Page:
As part of the Brighton Digital Festival, artist and professor William Latham is putting on an exhibition of his digital artworks.
The Mutator 1 + 2: Evolutionary Art by William Latham exhibition takes place at Phoenix Brighton from September 7 to October 2013, and you can see examples of his work right.
William Latham was one of the first UK artists in the 80’s to create computer art. His work blends organic imagery and computer animation, using software modeled upon the processes of evolution. Starting with a simple shape, Latham introduces random ‘mutations’ of a form in order to generate increasingly complex three-dimensional creations that resemble fantastical, futuristic organisms.
Mutator 1 + 2 is Latham’s first major exhibition in the UK in over twenty years, and includes his early hand-drawn work, large computer generated Cibachrome prints, video art and his most recent interactive projected imagery that explores and embodies evolutionary processes, physical and virtual space.
Use the slideshow controls above and right to learn more about William Latham and see more of his work.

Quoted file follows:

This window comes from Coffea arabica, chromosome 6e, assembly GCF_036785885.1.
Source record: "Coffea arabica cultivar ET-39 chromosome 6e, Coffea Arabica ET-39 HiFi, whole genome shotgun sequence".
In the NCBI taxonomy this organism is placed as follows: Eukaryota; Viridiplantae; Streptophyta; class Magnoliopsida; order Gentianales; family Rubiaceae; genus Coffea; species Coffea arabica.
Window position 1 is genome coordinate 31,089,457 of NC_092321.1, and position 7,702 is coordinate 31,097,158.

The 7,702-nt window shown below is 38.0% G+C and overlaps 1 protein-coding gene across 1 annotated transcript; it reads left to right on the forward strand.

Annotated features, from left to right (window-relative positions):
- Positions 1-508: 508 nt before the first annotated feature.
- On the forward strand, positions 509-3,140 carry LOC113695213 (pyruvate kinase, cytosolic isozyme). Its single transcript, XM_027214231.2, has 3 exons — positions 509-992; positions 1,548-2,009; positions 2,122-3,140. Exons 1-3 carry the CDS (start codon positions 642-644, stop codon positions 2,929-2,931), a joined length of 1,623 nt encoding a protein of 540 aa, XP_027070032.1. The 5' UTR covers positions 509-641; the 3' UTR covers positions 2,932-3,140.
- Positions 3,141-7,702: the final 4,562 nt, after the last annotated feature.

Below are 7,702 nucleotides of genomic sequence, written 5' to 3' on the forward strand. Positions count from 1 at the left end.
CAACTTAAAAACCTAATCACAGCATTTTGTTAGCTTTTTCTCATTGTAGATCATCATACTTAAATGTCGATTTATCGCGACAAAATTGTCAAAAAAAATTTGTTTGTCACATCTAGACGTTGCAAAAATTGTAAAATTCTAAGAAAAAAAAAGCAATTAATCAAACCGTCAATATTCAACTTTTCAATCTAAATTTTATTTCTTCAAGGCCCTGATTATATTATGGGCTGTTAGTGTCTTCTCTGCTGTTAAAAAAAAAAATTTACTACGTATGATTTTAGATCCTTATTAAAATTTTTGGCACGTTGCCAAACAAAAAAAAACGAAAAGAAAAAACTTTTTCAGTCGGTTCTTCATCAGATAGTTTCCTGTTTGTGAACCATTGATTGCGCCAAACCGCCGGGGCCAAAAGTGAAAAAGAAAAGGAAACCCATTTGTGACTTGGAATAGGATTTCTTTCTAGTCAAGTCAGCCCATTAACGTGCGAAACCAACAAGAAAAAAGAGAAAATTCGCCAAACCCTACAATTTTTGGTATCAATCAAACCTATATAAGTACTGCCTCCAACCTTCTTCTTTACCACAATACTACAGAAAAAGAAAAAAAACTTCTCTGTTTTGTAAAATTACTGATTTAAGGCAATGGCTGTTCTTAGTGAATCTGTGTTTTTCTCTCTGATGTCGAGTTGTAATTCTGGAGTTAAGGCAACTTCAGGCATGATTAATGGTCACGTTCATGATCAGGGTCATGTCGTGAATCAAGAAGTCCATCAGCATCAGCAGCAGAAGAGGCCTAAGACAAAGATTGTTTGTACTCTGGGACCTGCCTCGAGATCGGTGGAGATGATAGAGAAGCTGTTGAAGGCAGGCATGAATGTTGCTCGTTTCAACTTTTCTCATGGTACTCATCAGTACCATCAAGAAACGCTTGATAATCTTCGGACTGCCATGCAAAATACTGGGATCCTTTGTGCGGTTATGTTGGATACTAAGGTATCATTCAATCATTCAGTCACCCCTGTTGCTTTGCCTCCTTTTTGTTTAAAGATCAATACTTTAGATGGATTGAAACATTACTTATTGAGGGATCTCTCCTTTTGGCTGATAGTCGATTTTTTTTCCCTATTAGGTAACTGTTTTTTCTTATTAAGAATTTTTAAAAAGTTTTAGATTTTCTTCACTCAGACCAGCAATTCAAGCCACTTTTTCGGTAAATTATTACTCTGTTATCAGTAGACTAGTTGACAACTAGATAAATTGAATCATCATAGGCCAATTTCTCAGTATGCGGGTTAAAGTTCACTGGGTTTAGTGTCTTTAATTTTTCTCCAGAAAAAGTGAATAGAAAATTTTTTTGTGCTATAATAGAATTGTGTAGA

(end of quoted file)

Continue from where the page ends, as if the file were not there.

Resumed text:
Trained as an artist, Latham moved into the world of computing through his work at IBM, and during this time collaborated with mathematician Stephen Todd to develop a methodology for mutating and evolving forms.
Their Mutator code allows designers to ‘breed’ designs in the same way as Latham generates art, pulling us into the virtual laboratories of artificial life. The manipulation of the natural world by humans is a theme which runs though much of Latham’s work; he likens himself to a gardener who breeds organic art by exploiting and amplifying mutations in order to create new, hybrid forms, a process he describes as “an evolution driven by aesthetics”.
After working in the computer games industry for 13 years, Latham returned to research and academia as Professor of Computer Art at Goldsmiths, University of London, where he works with Professor Frederic Fol Leymarie; he is currently collaborating with Lawrence Kelly on software to explore the world of protein folding and scientific visualization.
His recent interactive video projections and web based programmes draw upon his most recent work undertaken at Goldsmiths, and they allow viewers to participate in and witness the process of evolution in a direct and intuitive way, whether this takes place within a gallery setting in Brighton or online from across the world.
As part of Mutator 1 + 2, curator Sue Gollifer has commissioned the artist to create a large scale Retro-Form Synth drawing directly on the gallery walls. This piece will link together the various aspects of Latham’s career.
The exhibition is open Wednesday to Saturday from 11am to 5pm on 7 September to 13 October.